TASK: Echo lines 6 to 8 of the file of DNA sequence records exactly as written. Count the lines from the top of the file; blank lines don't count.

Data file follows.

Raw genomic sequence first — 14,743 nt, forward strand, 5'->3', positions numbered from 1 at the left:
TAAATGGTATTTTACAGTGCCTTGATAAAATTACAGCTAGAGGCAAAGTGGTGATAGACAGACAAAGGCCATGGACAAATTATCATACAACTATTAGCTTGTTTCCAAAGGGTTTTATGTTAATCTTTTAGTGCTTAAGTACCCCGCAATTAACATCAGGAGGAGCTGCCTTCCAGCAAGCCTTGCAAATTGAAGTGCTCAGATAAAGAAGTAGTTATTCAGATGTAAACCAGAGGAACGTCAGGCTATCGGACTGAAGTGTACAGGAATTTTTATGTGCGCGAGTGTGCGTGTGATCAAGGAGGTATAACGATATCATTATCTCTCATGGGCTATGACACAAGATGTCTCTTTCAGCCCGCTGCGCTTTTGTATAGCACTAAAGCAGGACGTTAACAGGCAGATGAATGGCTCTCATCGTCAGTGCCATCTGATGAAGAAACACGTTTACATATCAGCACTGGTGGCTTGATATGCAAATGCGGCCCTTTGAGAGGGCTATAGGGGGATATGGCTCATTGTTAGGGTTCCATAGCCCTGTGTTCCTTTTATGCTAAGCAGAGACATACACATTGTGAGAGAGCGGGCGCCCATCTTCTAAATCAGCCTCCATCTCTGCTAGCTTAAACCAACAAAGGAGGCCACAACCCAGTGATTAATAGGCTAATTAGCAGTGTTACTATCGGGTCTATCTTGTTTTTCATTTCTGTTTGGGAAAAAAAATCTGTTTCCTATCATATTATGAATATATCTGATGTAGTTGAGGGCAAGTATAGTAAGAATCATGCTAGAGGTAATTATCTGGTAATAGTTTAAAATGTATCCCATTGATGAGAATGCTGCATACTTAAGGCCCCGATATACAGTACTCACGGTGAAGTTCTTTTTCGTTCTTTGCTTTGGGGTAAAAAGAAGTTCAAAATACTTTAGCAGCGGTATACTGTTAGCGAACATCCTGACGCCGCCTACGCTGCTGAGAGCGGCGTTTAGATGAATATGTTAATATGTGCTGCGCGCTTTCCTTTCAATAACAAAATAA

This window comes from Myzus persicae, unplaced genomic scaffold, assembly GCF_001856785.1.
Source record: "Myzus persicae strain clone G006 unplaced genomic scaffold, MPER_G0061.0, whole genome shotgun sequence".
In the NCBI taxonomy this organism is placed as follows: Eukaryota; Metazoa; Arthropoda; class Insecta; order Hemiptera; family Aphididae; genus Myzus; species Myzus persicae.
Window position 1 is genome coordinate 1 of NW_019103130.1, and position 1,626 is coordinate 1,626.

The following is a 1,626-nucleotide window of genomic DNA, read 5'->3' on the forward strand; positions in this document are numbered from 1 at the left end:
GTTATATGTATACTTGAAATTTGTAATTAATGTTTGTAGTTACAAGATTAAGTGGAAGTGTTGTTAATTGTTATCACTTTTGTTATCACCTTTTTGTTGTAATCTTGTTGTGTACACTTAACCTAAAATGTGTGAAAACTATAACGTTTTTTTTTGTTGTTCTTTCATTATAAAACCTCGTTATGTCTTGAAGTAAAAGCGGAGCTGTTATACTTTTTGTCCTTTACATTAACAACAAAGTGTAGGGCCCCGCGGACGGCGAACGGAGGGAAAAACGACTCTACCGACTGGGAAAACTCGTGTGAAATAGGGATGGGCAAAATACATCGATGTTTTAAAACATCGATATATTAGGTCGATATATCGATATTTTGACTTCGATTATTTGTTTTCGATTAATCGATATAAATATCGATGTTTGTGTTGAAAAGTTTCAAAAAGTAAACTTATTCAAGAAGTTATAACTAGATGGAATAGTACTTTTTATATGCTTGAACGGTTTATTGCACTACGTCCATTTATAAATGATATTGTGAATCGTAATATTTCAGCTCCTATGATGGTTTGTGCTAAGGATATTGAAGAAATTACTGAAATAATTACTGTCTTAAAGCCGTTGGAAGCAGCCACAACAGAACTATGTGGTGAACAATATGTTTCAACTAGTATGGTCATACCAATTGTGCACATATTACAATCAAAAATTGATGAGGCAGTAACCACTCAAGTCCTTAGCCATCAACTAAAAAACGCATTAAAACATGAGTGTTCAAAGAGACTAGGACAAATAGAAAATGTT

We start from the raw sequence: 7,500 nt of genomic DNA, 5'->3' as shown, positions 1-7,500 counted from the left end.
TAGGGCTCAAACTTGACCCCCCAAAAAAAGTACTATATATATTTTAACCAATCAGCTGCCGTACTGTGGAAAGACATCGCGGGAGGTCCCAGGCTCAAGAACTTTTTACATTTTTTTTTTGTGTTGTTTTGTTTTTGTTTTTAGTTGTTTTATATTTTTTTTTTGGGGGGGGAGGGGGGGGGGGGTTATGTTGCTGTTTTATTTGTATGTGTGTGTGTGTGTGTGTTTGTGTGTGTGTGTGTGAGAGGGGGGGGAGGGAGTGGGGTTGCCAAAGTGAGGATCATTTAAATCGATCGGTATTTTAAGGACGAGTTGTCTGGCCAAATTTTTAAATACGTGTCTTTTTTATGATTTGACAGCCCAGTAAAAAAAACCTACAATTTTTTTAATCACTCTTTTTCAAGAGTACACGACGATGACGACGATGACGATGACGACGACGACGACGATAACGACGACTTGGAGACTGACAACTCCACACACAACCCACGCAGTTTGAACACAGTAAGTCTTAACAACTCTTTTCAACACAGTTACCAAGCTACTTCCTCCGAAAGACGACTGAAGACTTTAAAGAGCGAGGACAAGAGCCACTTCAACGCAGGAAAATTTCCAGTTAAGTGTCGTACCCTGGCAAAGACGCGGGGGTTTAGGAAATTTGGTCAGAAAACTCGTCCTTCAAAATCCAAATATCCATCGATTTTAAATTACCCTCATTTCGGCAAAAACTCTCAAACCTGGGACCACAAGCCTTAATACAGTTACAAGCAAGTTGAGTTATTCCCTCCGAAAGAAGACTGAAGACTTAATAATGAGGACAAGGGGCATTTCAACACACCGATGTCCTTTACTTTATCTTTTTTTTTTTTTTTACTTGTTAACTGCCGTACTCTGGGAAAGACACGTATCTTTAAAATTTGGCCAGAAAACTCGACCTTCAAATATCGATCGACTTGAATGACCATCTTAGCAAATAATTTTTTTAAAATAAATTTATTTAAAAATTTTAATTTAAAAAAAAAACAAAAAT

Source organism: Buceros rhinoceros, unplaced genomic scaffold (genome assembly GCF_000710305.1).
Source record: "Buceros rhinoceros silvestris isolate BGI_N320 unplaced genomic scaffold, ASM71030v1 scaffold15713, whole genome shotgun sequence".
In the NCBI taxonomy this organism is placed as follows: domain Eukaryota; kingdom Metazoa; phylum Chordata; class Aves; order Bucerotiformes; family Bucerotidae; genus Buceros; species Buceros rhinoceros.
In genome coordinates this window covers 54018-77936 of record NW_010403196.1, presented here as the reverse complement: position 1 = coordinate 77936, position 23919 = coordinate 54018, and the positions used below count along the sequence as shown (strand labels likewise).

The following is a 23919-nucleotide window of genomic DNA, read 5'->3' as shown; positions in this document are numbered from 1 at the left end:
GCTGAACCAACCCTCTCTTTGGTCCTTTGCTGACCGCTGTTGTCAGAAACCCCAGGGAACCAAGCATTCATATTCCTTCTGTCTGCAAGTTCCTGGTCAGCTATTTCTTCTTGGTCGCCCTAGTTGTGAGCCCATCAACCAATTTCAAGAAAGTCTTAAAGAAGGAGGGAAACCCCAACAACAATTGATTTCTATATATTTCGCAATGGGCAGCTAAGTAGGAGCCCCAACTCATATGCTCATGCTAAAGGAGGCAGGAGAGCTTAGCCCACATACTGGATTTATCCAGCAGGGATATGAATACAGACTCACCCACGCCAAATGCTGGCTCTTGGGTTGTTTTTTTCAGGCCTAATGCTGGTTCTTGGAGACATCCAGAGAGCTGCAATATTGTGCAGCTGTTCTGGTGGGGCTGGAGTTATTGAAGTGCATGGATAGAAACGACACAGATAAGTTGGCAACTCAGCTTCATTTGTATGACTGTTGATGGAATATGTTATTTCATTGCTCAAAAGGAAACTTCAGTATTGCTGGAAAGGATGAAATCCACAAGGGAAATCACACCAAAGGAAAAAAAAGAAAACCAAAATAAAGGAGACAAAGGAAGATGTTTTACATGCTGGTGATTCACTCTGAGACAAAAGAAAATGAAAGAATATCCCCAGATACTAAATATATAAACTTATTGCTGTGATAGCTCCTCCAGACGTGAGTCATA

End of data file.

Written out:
Window position 1 is genome coordinate 1 of NW_019103130.1, and position 1,626 is coordinate 1,626.

The following is a 1,626-nucleotide window of genomic DNA, read 5'->3' on the forward strand; positions in this document are numbered from 1 at the left end:
GTTATATGTATACTTGAAATTTGTAATTAATGTTTGTAGTTACAAGATTAAGTGGAAGTGTTGTTAATTGTTATCACTTTTGTTATCACCTTTTTGTTGTAATCTTGTTGTGTACACTTAACCTAAAATGTGTGAAAACTATAACGTTTTTTTTTGTTGTTCTTTCATTATAAAACCTCGTTATGTCTTGAAGTAAAAGCGGAGCTGTTATACTTTTTGTCCTTTACATTAACAACAAAGTGTAGGGCCCCGCGGACGGCGAACGGAGGGAAAAACGACTCTACCGACTGGGAAAACTCGTGTGAAATAGGGATGGGCAAAATACATCGATGTTTTAAAACATCGATATATTAGGTCGATATATCGATATTTTGACTTCGATTATTTGTTTTCGATTAATCGATATAAATATCGATGTTTGTGTTGAAAAGTTTCAAAAAGTAAACTTATTCAAGAAGTTATAACTAGATGGAATAGTACTTTTTATATGCTTGAACGGTTTATTGCACTACGTCCATTTATAAATGATATTGTGAATCGTAATATTTCAGCTCCTATGATGGTTTGTGCTAAGGATATTGAAGAAATTACTGAAATAATTACTGTCTTAAAGCCGTTGGAAGCAGCCACAACAGAACTATGTGGTGAACAATATGTTTCAACTAGTATGGTCATACCAATTGTGCACATATTACAATCAAAAATTGATGAGGCAGTAACCACTCAAGTCCTTAGCCATCAACTAAAAAACGCATTAAAACATGAGTGTTCAAAGAGACTAGGACAAATAGAAAATGTT